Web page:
BRADFORDIANS brought the party to City Park on Saturday as crowds danced to Bhangra music in the sunshine.

The live performance was part of Bowl Up - a free celebration of family, music, food but most of all cricket.

The event, organised by Kat Minnett and her team, put street food vendors, family-friendly games and the ICC Men's Cricket World Cup Trophy in the heart of the city.

Kat, who was visiting Bradford for the first time, told the Telegraph & Argus: "We're here to celebrate the amazing Summer of cricket, England winning the world cup - not so sure about the Ashes right now but we're hopeful!

"We've done this in four cities, Bradford is our final one.

"We have the one and only cricket world cup trophy.

"We're really privileged that it's here, it's in high demand so it's very exciting to have it."

Kat says one aim of Bowl Up is to show that cricket is for everyone, warning that the stereotype of "fancy middle aged men at Lord's" is only one side to the sport.

She referenced how two of England's top players, Adil Rashid and Jonny Bairstow, went from humble beginnings to innings in this very district.

Kat said: "Bradford is amazing.

"We picked Bradford mainly because it's such a hub for cricket fans.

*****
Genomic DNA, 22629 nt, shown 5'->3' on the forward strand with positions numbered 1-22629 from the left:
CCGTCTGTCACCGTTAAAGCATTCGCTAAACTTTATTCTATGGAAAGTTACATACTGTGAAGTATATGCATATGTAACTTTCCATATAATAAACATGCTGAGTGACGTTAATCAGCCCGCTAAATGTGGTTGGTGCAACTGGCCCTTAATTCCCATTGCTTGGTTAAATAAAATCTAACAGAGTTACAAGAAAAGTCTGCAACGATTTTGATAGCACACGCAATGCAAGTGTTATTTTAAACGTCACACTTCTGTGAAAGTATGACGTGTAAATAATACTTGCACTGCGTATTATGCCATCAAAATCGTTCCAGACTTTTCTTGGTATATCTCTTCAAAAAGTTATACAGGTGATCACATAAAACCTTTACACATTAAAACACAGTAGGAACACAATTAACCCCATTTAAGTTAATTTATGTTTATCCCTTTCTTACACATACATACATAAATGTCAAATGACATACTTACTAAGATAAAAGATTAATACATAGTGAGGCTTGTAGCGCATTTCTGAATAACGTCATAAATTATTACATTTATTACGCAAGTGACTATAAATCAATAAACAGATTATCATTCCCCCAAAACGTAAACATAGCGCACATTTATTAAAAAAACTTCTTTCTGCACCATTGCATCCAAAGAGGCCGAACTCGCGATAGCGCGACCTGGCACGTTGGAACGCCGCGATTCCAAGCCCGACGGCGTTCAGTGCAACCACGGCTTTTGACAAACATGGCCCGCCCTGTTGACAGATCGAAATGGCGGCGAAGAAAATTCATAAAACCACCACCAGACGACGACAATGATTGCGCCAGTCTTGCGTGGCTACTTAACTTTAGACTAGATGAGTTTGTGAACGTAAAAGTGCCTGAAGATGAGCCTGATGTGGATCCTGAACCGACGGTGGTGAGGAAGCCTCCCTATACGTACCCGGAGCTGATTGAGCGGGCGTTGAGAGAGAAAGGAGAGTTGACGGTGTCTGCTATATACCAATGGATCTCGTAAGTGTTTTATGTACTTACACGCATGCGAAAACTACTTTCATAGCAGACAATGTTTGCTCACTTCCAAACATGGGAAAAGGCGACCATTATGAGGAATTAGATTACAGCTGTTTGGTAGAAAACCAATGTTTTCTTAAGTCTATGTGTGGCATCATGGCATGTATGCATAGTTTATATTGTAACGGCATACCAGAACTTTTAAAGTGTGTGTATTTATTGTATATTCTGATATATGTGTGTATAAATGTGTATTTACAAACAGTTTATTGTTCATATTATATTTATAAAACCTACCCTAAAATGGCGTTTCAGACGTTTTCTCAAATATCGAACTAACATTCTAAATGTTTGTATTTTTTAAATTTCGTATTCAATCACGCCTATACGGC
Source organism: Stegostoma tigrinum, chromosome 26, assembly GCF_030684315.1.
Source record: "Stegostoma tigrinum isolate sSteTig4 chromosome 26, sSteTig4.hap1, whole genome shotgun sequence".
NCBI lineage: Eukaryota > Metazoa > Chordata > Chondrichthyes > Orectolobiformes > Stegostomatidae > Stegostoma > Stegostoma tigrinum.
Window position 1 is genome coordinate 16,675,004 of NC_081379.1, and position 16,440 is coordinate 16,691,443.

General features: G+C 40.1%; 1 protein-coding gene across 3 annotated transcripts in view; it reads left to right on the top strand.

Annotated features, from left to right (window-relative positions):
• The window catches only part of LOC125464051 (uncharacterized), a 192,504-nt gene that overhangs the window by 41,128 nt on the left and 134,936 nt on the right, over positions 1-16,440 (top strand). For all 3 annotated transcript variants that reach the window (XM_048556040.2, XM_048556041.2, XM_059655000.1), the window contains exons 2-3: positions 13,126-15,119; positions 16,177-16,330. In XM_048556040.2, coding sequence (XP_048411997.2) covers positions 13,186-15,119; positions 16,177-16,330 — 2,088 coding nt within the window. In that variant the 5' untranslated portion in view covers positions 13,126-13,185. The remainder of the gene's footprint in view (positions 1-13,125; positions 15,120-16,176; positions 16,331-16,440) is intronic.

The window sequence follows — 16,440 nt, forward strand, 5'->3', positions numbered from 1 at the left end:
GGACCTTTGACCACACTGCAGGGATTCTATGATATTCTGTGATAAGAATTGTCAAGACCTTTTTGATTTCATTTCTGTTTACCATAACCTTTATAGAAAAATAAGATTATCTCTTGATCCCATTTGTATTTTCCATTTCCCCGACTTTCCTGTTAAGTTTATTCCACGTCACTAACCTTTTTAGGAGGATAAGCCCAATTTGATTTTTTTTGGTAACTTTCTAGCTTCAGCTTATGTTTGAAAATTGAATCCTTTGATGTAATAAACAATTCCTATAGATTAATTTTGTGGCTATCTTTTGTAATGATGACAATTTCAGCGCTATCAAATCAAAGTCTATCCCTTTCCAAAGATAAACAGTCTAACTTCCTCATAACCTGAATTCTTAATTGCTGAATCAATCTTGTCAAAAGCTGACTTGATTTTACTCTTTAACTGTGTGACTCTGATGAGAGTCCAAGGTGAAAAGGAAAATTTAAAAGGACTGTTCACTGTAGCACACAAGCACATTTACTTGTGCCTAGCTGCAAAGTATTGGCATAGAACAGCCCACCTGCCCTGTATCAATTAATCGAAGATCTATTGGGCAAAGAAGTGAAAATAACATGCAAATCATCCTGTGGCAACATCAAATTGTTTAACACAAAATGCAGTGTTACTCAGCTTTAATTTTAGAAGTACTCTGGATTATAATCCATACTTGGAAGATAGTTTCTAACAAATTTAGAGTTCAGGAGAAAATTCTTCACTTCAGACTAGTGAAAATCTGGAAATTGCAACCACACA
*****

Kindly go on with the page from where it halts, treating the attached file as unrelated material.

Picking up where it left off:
We knew that the Cricket World Cup Fanzones' weren't going to be able to come here.

"We have two amazing England players from Bradford so we just wanted to celebrate Bradford and what they've produced."

The fun-filled day included cricket trampolining, carnival style games, craft competitions, neon face paint and cricket games and simulators.

There was also performances from Jin and Seetal, dancing king Jay Kuma, Elevation Avenue as well as live DJ sessions from BBC Asian Network's Bobby Friction.

Amy Gavin, who was working the event, was taught easy Bhangra dance moves by a group from the Asian community.

Ali, who didn't want to give his last name, had invited his family to Bowl Up after walking past.

The father of three said: "I was just going to the bank and I heard some music so I thought I might as well come and see what's going on.

"I think the kids will enjoy seeing the trophy. It's just good for the city and Bradford."

Thahmina Rahman, who came to Bowl Up with her two young cousins, also said the day was good for kids.

She said: "It feels really nice. It's nice seeing people come together."